Petersen’s quest for presentational excellence was never better displayed than at the Libertarian Party debate. A poll on LP.org had him winning the debate by 31 per cent to Gary Johnson’s 28 per cent. Mr. Mcafee was behind on 18 per cent.
What caused the victory?
“Mr Johnson has trouble articulating his ideas,” says Petersen, again, cushioning his criticism by calling his competitor an “attractive man” with “athleticism” (the 63-year-old former Republican governor is a triathlete). But, Petersen says, he’s “not quite on par with someone who wants to be commander in chief”.
“Are you?” I wondered, knowing the reputation Petersen has online for being somewhat of a “troll” – perhaps an unfair description of a man who simply seeks to challenge the status quo at every opportunity. He describes it better, or more traditionally, as “American contrarianism”.
So how does a 35-year-old from Independence, Missouri who was raised on a horse farm on the edge of a town called Liberty (I’m not making any of this up), convince conservative America to support him? Especially with his socially liberal attitudes.
“This is 2016, and conservatives are so desperate they are considering a libertarian for the first time ever”.
Maybe describing oneself as the candidate for the desperate isn’t the greatest start, but he does point to how the recent U.S. Supreme Court ruling on gay marriage turned a lot of social conservatives into libertarians. Not by supporting the ruling, but in shifting their argument from banning same sex marriage to one that involves getting government out of the business of marriage in the first instance.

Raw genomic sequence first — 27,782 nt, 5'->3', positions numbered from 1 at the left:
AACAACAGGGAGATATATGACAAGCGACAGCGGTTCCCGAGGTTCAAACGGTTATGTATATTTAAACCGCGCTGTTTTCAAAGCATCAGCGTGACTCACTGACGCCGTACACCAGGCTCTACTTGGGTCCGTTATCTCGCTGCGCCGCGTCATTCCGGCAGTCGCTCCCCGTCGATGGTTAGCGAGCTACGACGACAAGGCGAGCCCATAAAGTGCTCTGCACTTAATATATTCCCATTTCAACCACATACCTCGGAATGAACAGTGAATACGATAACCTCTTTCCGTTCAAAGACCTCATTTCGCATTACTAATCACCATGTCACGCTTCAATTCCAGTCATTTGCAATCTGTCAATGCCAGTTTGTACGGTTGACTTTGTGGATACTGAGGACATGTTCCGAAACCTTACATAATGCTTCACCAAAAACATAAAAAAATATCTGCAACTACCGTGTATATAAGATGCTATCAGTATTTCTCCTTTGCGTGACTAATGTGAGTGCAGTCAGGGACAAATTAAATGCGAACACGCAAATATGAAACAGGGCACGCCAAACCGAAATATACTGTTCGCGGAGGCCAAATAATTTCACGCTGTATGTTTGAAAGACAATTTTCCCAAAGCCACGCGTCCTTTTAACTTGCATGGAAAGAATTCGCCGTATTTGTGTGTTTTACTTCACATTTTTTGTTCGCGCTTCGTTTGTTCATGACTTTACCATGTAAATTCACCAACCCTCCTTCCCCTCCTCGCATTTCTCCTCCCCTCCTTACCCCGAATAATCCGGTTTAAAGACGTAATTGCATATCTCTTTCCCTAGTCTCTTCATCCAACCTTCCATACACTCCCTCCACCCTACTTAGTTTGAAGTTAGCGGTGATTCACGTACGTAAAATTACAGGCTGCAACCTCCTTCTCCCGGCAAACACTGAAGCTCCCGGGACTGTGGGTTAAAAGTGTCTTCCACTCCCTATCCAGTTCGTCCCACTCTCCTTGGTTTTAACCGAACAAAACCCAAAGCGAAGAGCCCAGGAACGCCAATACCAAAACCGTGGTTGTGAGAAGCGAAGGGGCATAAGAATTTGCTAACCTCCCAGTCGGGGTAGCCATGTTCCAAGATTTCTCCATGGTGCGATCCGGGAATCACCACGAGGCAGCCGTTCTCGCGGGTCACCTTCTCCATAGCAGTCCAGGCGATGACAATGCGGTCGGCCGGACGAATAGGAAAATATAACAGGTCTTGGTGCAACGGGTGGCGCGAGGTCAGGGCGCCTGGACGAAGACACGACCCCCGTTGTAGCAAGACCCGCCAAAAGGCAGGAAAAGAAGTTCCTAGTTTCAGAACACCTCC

“Now we’re libertarians and we want government out of marriage,” he chuckles, adding: “People accuse me of speaking in bumper stickers, but this is the year of Donald Trump. If you cannot break it down in a sentence…” I get it.
And that’s exactly what he does, perhaps a consequence of having been the editor of the Libertarian Republic website, Petersen manages to boil things down to a tweet, even in spoken word.
“You own your life, you own your body, you ought to be able to do with it as you please”, he argues. “As long as you don’t harm anyone else”. Okay, two tweets.
By this point I’m sure he’s going to win over many social conservatives. And we haven’t even reached the part where I ask him about transgender toilets. But that’s not really what he’s going for. Case in point:
“We’ve had transgender people in this country since we were founded,” he hyperbolises. “Who was a transgender founding father?” I enquired, hoping to break the biggest news story of my life.